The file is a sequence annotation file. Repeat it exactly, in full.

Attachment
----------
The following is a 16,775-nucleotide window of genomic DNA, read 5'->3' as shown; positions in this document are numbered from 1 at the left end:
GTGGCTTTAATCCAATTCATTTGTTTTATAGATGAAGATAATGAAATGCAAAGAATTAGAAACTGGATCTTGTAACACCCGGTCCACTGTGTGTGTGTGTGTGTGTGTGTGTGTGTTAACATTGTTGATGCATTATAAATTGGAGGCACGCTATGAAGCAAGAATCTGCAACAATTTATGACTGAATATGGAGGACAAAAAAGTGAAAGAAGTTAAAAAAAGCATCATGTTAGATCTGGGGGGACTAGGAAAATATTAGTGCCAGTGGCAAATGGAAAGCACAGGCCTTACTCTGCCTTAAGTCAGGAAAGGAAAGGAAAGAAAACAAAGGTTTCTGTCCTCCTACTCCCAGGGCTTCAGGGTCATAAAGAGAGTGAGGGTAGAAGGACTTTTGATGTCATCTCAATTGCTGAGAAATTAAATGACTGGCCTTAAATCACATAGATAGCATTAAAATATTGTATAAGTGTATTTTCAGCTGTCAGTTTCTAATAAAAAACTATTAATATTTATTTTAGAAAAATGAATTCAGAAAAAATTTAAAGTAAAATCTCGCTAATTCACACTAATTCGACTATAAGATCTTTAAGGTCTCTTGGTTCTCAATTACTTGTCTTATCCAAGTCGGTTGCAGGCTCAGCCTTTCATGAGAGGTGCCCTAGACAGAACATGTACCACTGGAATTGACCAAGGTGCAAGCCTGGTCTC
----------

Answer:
The following is a 16,775-nucleotide window of genomic DNA, read 5'->3' as shown; positions in this document are numbered from 1 at the left end:
GTGGCTTTAATCCAATTCATTTGTTTTATAGATGAAGATAATGAAATGCAAAGAATTAGAAACTGGATCTTGTAACACCCGGTCCACTGTGTGTGTGTGTGTGTGTGTGTGTGTGTTAACATTGTTGATGCATTATAAATTGGAGGCACGCTATGAAGCAAGAATCTGCAACAATTTATGACTGAATATGGAGGACAAAAAAGTGAAAGAAGTTAAAAAAAGCATCATGTTAGATCTGGGGGGACTAGGAAAATATTAGTGCCAGTGGCAAATGGAAAGCACAGGCCTTACTCTGCCTTAAGTCAGGAAAGGAAAGGAAAGAAAACAAAGGTTTCTGTCCTCCTACTCCCAGGGCTTCAGGGTCATAAAGAGAGTGAGGGTAGAAGGACTTTTGATGTCATCTCAATTGCTGAGAAATTAAATGACTGGCCTTAAATCACATAGATAGCATTAAAATATTGTATAAGTGTATTTTCAGCTGTCAGTTTCTAATAAAAAACTATTAATATTTATTTTAGAAAAATGAATTCAGAAAAAATTTAAAGTAAAATCTCGCTAATTCACACTAATTCGACTATAAGATCTTTAAGGTCTCTTGGTTCTCAATTACTTGTCTTATCCAAGTCGGTTGCAGGCTCAGCCTTTCATGAGAGGTGCCCTAGACAGAACATGTACCACTGGAATTGACCAAGGTGCAAGCCTGGTCTC